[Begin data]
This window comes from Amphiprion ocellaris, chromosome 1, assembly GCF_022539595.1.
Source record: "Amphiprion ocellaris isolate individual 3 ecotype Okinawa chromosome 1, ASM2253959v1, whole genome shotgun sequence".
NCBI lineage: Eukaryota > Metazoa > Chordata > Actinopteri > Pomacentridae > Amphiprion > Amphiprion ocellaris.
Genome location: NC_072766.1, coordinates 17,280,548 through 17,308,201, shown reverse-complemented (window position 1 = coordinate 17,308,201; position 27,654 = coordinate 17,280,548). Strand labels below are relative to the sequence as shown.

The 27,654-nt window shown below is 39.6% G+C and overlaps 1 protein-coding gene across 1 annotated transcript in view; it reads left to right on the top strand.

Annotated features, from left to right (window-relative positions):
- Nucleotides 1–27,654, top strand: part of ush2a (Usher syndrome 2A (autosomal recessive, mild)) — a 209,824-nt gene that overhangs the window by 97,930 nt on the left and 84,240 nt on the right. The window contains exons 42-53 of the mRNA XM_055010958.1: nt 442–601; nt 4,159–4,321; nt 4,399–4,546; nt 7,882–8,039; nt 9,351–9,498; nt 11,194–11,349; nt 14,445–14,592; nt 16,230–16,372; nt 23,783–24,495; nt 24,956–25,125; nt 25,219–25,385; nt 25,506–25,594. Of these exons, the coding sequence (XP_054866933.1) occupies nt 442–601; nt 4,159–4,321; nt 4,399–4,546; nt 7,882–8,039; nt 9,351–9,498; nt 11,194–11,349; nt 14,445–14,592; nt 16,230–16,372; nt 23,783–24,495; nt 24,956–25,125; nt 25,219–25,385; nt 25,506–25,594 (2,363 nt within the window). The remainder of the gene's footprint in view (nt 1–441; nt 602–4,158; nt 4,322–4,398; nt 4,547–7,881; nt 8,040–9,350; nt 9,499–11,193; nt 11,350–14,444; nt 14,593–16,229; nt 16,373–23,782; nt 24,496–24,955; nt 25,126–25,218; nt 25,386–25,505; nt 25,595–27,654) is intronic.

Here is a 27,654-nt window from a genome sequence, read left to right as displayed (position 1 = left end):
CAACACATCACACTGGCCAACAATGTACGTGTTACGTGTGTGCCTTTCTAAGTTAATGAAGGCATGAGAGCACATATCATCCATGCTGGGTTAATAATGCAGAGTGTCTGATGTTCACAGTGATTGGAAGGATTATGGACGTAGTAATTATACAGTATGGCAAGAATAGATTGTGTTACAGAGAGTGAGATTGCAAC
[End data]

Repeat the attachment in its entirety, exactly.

This window comes from Amphiprion ocellaris, chromosome 1, assembly GCF_022539595.1.
Source record: "Amphiprion ocellaris isolate individual 3 ecotype Okinawa chromosome 1, ASM2253959v1, whole genome shotgun sequence".
NCBI lineage: Eukaryota > Metazoa > Chordata > Actinopteri > Pomacentridae > Amphiprion > Amphiprion ocellaris.
Genome location: NC_072766.1, coordinates 17,280,548 through 17,308,201, shown reverse-complemented (window position 1 = coordinate 17,308,201; position 27,654 = coordinate 17,280,548). Strand labels below are relative to the sequence as shown.

The 27,654-nt window shown below is 39.6% G+C and overlaps 1 protein-coding gene across 1 annotated transcript in view; it reads left to right on the top strand.

Annotated features, from left to right (window-relative positions):
- Nucleotides 1–27,654, top strand: part of ush2a (Usher syndrome 2A (autosomal recessive, mild)) — a 209,824-nt gene that overhangs the window by 97,930 nt on the left and 84,240 nt on the right. The window contains exons 42-53 of the mRNA XM_055010958.1: nt 442–601; nt 4,159–4,321; nt 4,399–4,546; nt 7,882–8,039; nt 9,351–9,498; nt 11,194–11,349; nt 14,445–14,592; nt 16,230–16,372; nt 23,783–24,495; nt 24,956–25,125; nt 25,219–25,385; nt 25,506–25,594. Of these exons, the coding sequence (XP_054866933.1) occupies nt 442–601; nt 4,159–4,321; nt 4,399–4,546; nt 7,882–8,039; nt 9,351–9,498; nt 11,194–11,349; nt 14,445–14,592; nt 16,230–16,372; nt 23,783–24,495; nt 24,956–25,125; nt 25,219–25,385; nt 25,506–25,594 (2,363 nt within the window). The remainder of the gene's footprint in view (nt 1–441; nt 602–4,158; nt 4,322–4,398; nt 4,547–7,881; nt 8,040–9,350; nt 9,499–11,193; nt 11,350–14,444; nt 14,593–16,229; nt 16,373–23,782; nt 24,496–24,955; nt 25,126–25,218; nt 25,386–25,505; nt 25,595–27,654) is intronic.

Here is a 27,654-nt window from a genome sequence, read left to right as displayed (position 1 = left end):
CAACACATCACACTGGCCAACAATGTACGTGTTACGTGTGTGCCTTTCTAAGTTAATGAAGGCATGAGAGCACATATCATCCATGCTGGGTTAATAATGCAGAGTGTCTGATGTTCACAGTGATTGGAAGGATTATGGACGTAGTAATTATACAGTATGGCAAGAATAGATTGTGTTACAGAGAGTGAGATTGCAAC